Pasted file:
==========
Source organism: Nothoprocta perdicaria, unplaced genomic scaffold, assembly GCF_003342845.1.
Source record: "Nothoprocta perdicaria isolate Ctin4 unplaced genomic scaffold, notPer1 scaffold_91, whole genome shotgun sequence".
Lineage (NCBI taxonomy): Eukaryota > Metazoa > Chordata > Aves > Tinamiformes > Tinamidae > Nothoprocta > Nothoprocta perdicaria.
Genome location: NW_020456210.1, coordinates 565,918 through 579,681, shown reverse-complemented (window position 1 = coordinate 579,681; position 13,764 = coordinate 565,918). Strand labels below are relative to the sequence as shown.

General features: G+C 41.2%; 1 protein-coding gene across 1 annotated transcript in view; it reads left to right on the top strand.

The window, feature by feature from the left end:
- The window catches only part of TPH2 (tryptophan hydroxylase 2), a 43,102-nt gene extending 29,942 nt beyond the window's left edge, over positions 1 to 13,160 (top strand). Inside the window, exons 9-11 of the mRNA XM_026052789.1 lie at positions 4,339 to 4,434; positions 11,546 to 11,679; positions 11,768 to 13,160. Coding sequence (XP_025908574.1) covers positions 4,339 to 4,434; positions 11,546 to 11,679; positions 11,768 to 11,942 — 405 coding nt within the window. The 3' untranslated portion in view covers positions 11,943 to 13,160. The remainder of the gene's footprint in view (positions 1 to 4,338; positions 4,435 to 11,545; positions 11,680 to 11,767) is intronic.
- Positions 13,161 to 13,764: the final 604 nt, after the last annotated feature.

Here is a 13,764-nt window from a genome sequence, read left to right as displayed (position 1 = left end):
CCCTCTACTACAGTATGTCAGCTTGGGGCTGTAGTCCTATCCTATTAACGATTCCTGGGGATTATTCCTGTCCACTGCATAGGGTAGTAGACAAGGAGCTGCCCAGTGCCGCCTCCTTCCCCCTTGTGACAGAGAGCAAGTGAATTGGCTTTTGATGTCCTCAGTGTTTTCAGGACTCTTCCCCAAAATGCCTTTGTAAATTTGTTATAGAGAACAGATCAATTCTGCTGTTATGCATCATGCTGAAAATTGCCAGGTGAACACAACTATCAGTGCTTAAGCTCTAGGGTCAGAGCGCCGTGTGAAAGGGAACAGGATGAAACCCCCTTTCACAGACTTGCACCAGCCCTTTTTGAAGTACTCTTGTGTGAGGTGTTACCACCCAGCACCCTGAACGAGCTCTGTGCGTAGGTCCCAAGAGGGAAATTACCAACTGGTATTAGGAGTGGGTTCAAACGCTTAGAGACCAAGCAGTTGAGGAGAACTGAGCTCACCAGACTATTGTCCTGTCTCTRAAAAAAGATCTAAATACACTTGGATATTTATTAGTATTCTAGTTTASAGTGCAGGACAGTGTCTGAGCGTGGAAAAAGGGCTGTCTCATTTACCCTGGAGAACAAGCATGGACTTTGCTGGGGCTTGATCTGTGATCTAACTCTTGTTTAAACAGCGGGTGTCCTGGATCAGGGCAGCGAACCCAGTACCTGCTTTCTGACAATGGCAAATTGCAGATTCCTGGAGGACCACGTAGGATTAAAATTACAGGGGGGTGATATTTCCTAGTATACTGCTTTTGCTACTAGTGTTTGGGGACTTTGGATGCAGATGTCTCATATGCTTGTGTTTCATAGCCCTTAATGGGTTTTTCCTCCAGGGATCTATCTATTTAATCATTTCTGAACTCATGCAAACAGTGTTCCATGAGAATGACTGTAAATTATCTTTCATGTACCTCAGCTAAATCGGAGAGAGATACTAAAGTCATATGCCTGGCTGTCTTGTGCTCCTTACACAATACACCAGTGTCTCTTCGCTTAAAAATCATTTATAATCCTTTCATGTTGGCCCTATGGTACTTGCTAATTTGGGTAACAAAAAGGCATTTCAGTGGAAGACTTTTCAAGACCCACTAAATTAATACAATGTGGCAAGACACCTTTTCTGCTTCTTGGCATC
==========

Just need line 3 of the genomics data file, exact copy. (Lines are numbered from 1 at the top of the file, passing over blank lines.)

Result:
Lineage (NCBI taxonomy): Eukaryota > Metazoa > Chordata > Aves > Tinamiformes > Tinamidae > Nothoprocta > Nothoprocta perdicaria.